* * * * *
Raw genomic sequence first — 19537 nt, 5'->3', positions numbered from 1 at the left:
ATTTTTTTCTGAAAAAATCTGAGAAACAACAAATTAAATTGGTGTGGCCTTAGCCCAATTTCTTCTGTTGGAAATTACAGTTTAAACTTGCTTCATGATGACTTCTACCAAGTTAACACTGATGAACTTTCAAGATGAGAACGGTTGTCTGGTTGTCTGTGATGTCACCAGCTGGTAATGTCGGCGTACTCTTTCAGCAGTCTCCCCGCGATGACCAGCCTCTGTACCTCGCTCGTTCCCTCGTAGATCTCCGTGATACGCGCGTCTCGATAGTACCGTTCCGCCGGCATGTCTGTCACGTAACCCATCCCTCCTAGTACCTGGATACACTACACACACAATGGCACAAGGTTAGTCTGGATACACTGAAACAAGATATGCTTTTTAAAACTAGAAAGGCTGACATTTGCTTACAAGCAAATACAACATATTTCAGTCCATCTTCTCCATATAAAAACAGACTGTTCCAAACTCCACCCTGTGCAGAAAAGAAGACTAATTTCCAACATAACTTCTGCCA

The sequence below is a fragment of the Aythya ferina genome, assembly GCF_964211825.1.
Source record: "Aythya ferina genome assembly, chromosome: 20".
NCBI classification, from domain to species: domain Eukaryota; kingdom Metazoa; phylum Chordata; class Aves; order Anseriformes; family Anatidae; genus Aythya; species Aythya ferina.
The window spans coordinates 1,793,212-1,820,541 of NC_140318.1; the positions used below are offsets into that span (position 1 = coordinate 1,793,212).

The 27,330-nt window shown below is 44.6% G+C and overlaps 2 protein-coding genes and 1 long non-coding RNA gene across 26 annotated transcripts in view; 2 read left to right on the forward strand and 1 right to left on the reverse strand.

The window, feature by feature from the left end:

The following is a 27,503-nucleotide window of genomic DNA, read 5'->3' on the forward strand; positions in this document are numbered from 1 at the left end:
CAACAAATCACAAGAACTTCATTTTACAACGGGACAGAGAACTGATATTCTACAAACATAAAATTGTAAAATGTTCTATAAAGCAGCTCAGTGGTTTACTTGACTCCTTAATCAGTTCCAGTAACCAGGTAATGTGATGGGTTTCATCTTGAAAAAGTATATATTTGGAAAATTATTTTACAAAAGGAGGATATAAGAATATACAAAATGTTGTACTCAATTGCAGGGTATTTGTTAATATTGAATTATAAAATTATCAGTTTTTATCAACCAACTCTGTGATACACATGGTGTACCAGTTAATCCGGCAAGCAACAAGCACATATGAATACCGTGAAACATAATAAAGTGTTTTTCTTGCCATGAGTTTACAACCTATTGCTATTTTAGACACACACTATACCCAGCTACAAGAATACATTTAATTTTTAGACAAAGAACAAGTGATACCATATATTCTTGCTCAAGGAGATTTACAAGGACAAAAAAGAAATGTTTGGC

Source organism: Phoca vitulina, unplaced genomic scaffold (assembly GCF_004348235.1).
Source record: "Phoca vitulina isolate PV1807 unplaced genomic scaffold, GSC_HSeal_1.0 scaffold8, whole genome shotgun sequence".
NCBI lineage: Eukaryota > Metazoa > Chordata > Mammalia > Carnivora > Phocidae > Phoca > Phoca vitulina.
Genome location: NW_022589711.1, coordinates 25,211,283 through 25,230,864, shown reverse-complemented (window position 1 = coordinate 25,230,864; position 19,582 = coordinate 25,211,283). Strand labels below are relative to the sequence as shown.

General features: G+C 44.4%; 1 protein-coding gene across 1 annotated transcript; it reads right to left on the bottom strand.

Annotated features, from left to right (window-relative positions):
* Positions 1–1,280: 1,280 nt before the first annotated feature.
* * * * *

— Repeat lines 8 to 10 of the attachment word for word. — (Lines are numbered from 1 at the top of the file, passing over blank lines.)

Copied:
The window, feature by feature from the left end:

The following is a 27,503-nucleotide window of genomic DNA, read 5'->3' on the forward strand; positions in this document are numbered from 1 at the left end:
CAACAAATCACAAGAACTTCATTTTACAACGGGACAGAGAACTGATATTCTACAAACATAAAATTGTAAAATGTTCTATAAAGCAGCTCAGTGGTTTACTTGACTCCTTAATCAGTTCCAGTAACCAGGTAATGTGATGGGTTTCATCTTGAAAAAGTATATATTTGGAAAATTATTTTACAAAAGGAGGATATAAGAATATACAAAATGTTGTACTCAATTGCAGGGTATTTGTTAATATTGAATTATAAAATTATCAGTTTTTATCAACCAACTCTGTGATACACATGGTGTACCAGTTAATCCGGCAAGCAACAAGCACATATGAATACCGTGAAACATAATAAAGTGTTTTTCTTGCCATGAGTTTACAACCTATTGCTATTTTAGACACACACTATACCCAGCTACAAGAATACATTTAATTTTTAGACAAAGAACAAGTGATACCATATATTCTTGCTCAAGGAGATTTACAAGGACAAAAAAGAAATGTTTGGC